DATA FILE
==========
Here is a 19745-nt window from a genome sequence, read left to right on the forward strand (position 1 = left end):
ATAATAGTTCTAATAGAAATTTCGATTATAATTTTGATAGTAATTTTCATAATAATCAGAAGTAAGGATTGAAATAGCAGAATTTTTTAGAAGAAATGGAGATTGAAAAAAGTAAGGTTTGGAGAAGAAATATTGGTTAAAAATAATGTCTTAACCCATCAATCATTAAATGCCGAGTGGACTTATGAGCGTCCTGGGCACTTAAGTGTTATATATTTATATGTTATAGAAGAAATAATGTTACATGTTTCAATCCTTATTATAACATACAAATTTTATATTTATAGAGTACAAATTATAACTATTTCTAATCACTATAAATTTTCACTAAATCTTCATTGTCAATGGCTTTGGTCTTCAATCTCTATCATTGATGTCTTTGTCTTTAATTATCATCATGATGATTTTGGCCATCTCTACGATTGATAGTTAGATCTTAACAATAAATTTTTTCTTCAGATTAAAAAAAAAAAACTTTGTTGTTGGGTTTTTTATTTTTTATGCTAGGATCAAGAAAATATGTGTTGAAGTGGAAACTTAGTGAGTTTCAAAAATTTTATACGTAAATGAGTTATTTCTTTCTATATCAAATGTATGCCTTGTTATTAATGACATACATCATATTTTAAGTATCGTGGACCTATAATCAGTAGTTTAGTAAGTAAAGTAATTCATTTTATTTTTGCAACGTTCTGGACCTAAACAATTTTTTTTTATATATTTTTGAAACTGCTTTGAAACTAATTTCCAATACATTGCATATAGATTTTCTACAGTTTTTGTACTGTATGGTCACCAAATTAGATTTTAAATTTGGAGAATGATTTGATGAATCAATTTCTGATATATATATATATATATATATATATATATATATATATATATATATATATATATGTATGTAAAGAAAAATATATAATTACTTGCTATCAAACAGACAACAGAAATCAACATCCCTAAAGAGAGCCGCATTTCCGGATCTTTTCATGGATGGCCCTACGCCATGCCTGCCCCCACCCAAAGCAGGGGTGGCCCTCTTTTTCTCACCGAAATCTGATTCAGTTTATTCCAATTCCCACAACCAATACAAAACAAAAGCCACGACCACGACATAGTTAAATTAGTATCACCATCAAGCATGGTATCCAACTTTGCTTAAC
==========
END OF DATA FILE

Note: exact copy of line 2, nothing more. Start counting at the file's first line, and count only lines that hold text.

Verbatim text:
ATAATAGTTCTAATAGAAATTTCGATTATAATTTTGATAGTAATTTTCATAATAATCAGAAGTAAGGATTGAAATAGCAGAATTTTTTAGAAGAAATGGAGATTGAAAAAAGTAAGGTTTGGAGAAGAAATATTGGTTAAAAATAATGTCTTAACCCATCAATCATTAAATGCCGAGTGGACTTATGAGCGTCCTGGGCACTTAAGTGTTATATATTTATATGTTATAGAAGAAATAATGTTACATGTTTCAATCCTTATTATAACATACAAATTTTATATTTATAGAGTACAAATTATAACTATTTCTAATCACTATAAATTTTCACTAAATCTTCATTGTCAATGGCTTTGGTCTTCAATCTCTATCATTGATGTCTTTGTCTTTAATTATCATCATGATGATTTTGGCCATCTCTACGATTGATAGTTAGATCTTAACAATAAATTTTTTCTTCAGATTAAAAAAAAAAAACTTTGTTGTTGGGTTTTTTATTTTTTATGCTAGGATCAAGAAAATATGTGTTGAAGTGGAAACTTAGTGAGTTTCAAAAATTTTATACGTAAATGAGTTATTTCTTTCTATATCAAATGTATGCCTTGTTATTAATGACATACATCATATTTTAAGTATCGTGGACCTATAATCAGTAGTTTAGTAAGTAAAGTAATTCATTTTATTTTTGCAACGTTCTGGACCTAAACAATTTTTTTTTATATATTTTTGAAACTGCTTTGAAACTAATTTCCAATACATTGCATATAGATTTTCTACAGTTTTTGTACTGTATGGTCACCAAATTAGATTTTAAATTTGGAGAATGATTTGATGAATCAATTTCTGATATATATATATATATATATATATATATATATATATATATATATATATATATATGTATGTAAAGAAAAATATATAATTACTTGCTATCAAACAGACAACAGAAATCAACATCCCTAAAGAGAGCCGCATTTCCGGATCTTTTCATGGATGGCCCTACGCCATGCCTGCCCCCACCCAAAGCAGGGGTGGCCCTCTTTTTCTCACCGAAATCTGATTCAGTTTATTCCAATTCCCACAACCAATACAAAACAAAAGCCACGACCACGACATAGTTAAATTAGTATCACCATCAAGCATGGTATCCAACTTTGCTTAAC